Indicator 2h

Materials provide a design, including accountability, for how students will regularly engage in a volume of independent reading either in or outside of class.
4/4
+
-
Indicator Rating Details

The StudySync instructional materials reviewed for Grade 11 meet the criteria that materials provide a design, including accountability, for how students will regularly engage in a volume of independent reading either in or outside of class.

StudySync materials provide students with the opportunity to participate in independent reading selections within each unit. These selections pair with a core text that receives full instructional support; students also participate in a Self-Selected Blast at the end of each unit. Students may access texts in the StudySync library for self-selected reading; these texts “fit with the theme and Lexile range for that particular unit, so teachers can be sure the options are appropriate for their students.” The Pacing Guide has been updated to include the Self-Selected Readings and the Program Guide now includes a section titled Building an Outside Independent Reading Program. There is a tracking system to track independent reading.

For example, some examples are as follows:

  • In Unit 1, Breaking Away, supports are in place for independent reading, such as the independent read of “On Being Brought from Africa to America,” by Phillis Wheatley when the materials include guidance that reminds students to monitor comprehension by “Using context clues to make predictions about the boldfaced vocabulary words.” “Text Talk questions help teachers gauge student comprehension of a text, but additional questions for beyond grade-level students encourage deeper consideration of a text, allowing students to begin preliminary analysis.” Another option for student self-selection is an excerpt from The Crucible, by Arthur Miller. The StudySync Library provides an option to “Add to bookshelf” and annotate the text. The selection is an excerpt from the play, and students should be able to complete it within the same class period. The materials do not indicate if any additional time should be allotted outside of class for students to complete the selections and what to anticipate for independent reading.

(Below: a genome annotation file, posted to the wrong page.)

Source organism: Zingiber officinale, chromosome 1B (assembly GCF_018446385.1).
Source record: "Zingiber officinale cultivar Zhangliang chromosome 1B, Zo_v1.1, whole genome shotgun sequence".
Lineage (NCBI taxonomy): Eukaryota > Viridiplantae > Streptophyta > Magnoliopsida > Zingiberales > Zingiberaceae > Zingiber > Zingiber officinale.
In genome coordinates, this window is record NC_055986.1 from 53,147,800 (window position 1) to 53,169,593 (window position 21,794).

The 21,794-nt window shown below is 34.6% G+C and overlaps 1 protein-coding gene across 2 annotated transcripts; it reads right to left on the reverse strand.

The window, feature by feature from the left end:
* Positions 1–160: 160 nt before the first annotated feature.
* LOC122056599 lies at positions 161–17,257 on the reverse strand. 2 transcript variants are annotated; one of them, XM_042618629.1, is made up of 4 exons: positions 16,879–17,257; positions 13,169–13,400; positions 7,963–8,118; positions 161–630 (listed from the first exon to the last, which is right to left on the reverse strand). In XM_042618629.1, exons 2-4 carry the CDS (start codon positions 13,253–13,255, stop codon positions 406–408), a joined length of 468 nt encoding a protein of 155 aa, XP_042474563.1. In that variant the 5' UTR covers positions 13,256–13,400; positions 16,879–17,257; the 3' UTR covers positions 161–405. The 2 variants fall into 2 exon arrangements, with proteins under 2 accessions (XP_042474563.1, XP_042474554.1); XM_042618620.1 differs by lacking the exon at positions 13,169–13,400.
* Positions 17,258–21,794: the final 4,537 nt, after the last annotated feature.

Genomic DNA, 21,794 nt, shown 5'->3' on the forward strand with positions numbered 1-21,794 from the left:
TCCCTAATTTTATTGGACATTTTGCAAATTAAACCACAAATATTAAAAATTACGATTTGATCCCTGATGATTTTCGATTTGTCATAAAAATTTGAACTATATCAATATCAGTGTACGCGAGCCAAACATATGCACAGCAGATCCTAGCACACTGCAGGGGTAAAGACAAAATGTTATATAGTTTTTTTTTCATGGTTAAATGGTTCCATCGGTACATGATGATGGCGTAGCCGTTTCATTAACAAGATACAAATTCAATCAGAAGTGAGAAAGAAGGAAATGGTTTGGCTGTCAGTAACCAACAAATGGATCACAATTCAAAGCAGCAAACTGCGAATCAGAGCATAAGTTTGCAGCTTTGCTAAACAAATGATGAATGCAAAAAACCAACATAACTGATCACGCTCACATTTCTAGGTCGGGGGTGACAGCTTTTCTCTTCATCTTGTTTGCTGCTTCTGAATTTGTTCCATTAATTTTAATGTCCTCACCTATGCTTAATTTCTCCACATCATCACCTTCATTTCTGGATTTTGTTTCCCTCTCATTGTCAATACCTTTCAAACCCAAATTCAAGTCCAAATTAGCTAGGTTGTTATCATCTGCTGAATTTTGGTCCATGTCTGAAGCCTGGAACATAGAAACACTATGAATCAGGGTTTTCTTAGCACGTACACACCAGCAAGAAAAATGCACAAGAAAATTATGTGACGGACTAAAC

• In Unit 2, The Highway, supports are in place for students to independently read a variety of interactive digital texts to explore the Essential Question, “How do journeys influence perspective?” The essay “Walden,” by Henry David Thoreau, is read independently but the text also has a Skill Lesson to deepen students’ understanding. Emily Dickinson’s poems “I never hear the word Escape” and “Because I could not stop for Death,” an excerpt from the nonfiction text Mississippi Solo, by Eddy Harris, and an excerpt from The Warmth of Other Suns: The Epic Story of America’s Great Migration, by Isabel Wilkerson are read independently but are also paired with other texts that share common themes. A scene excerpt from Little Miss Sunshine, by Michael Arndt is read independently without paired texts. While independently reading, students are encouraged to annotate and identify the following: context clues for vocabulary, questions about the text, key details, and examples of descriptive language. Teacher materials include the following support: “Ask small groups to provide examples of how to monitor comprehension when understanding breaks down. Project onto the board exemplar methods for monitoring comprehension as a model for students as they continue reading.” Following each independent read, students assess their comprehension through a short online quiz or written response.